This example creates an interesting sense of cultivated chaos. Just let your plants sprawl out of the container. In this large container, for example, dwarf calamus (Acorus gramineus ‘Ogon’) dominates, but around the edges you can see pennywort (Lysimachia nummularia ‘Aurea’) making its way out, creating a soft, delicate carpet of green.
Old wooden crates, barrels or buckets make excellent planters. Since these are not designed for planting, allow for drainage and drill drainage holes. Another great idea for mixed culture is presented here: Lettuce varieties with yellow marigolds and white snapdragons.
The name for a classically designed French garden is “parterre.” With its geometric shape, this bed design was inspired by it. Regardless of your garden plan, you can conjure up an eye-catching feature in the middle of a flower bed by placing a large planter there. In the middle of this bed with herb plants rises a rosemary tree and reinterprets the classic style.
Variegated nettle, begonias and purple fountain grass sprawl from this spectacular window flower box. The fountain grass blooms from summer to fall. Variegated nettle comes in every color of the rainbow. This ornamental plant looks very bold and colorful, especially in the summer.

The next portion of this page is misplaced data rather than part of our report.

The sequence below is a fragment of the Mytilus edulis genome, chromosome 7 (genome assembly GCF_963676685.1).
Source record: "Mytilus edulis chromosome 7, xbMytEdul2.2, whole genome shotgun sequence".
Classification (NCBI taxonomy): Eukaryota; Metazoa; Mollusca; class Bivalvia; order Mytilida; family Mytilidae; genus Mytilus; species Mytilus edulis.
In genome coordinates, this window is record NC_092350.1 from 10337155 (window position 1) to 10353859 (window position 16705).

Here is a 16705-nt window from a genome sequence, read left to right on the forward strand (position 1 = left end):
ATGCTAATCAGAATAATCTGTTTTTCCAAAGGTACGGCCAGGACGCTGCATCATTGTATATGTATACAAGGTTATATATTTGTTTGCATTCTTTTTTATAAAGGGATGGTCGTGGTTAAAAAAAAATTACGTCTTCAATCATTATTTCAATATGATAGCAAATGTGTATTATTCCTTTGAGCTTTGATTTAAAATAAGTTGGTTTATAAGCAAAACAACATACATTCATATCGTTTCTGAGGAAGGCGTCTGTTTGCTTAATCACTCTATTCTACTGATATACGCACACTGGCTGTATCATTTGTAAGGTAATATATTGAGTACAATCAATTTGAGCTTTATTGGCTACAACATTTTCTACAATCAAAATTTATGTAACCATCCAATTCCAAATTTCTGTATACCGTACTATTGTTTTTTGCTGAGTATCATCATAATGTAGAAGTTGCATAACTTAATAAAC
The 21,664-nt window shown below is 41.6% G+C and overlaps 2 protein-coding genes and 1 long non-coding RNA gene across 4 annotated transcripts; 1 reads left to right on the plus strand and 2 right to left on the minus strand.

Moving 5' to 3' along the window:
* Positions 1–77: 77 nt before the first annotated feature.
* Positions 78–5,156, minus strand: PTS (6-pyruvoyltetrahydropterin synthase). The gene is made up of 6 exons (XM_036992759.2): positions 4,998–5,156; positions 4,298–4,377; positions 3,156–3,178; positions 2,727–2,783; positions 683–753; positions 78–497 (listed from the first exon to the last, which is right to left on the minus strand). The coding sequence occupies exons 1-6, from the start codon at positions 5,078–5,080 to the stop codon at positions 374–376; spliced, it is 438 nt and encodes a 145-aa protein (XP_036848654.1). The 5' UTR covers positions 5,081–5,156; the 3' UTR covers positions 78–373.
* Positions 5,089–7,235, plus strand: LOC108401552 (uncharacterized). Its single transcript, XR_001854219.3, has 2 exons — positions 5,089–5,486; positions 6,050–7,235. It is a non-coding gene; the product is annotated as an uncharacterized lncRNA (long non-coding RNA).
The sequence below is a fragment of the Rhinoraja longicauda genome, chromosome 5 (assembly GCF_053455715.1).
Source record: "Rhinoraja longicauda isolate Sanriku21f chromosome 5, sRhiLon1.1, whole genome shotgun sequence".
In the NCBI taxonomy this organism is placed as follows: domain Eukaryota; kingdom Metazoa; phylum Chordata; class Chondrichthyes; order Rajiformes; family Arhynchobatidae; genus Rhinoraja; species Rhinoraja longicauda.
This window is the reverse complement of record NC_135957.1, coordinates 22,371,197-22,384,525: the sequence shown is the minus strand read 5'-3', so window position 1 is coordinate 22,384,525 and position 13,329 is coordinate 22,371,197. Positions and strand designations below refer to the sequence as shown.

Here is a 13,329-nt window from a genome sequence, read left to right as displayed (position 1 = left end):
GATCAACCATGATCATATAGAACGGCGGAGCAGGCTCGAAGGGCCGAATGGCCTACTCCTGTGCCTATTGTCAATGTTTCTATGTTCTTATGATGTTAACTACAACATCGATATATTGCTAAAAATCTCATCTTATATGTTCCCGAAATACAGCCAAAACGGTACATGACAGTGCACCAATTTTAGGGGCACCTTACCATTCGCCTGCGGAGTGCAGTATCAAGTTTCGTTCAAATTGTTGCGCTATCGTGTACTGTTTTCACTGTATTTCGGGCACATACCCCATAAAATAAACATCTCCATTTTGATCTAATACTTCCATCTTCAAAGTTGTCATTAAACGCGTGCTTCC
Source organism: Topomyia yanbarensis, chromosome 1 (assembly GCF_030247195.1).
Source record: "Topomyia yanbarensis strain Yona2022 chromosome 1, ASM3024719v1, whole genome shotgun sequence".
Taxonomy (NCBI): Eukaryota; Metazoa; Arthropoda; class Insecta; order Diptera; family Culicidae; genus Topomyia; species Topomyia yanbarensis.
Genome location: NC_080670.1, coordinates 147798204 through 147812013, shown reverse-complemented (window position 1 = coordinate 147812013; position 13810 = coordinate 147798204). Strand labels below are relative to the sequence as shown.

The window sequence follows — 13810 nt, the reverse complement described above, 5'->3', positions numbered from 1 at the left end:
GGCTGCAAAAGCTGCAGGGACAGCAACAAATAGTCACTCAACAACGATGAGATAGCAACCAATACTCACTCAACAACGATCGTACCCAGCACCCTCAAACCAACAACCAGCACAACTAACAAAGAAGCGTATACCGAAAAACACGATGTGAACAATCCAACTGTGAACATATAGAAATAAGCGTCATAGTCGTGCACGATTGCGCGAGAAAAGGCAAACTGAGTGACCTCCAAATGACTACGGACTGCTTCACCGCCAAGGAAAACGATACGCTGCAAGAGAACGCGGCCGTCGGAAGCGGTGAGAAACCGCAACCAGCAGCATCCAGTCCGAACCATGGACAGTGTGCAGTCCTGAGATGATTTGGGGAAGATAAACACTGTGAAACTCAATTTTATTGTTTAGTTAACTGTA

The fountain grass is also excellent to present alone in the tub. The red shade of the ornamental grass is perfectly matched by the red coleus. You can enjoy the beauty of these plants from spring until late autumn.
Not all boxwood shrubs are monochromatic and dark green. Buxus sempervirens ‘Elegantissima’, for example, has dainty green leaves with white or yellow edges. White horned violets are a perfect match, bringing out the color of the boxwood shrubs.
If you want to emphasize the mysterious charm of some really special planters in baroque style, choose simple, yet elegant flowers. In this case, the two large stone planters are planted with pink verbena and white fat leaves (bacopas).
Finding hardy yet visually appealing plants that also do well in full sun locations can be a challenge. Variegated nettles and wood anemones are perfect for this, as they can withstand heat and humidity and enchant us with their cheerful colors.
For a great effect, use large flower pots. You can accommodate more and larger plants there. Thanks to the depth of the tub, they also do not need to be watered so often. In this example, you can see a great plant combination for summer: the evergreen Algerian ivy (Hedera algeriensis) and one of the most frost-tolerant palms – the coniferous palm (Rhapidophyllum hystrix). Add some colorful seasonal plants!
If you group flowers by shape or color, you can create beautiful combinations even in medium-sized containers! Large yellow daffodils, medium pansies, and small violets are a cheerful mix in this terra cotta planter.
Here, a ring of coral-colored Impatiens surrounds a dwarf Alberta spruce. Picea glauca Conica is extremely frost hardy and makes an excellent container plant. It can grow up to 2.5 feet tall.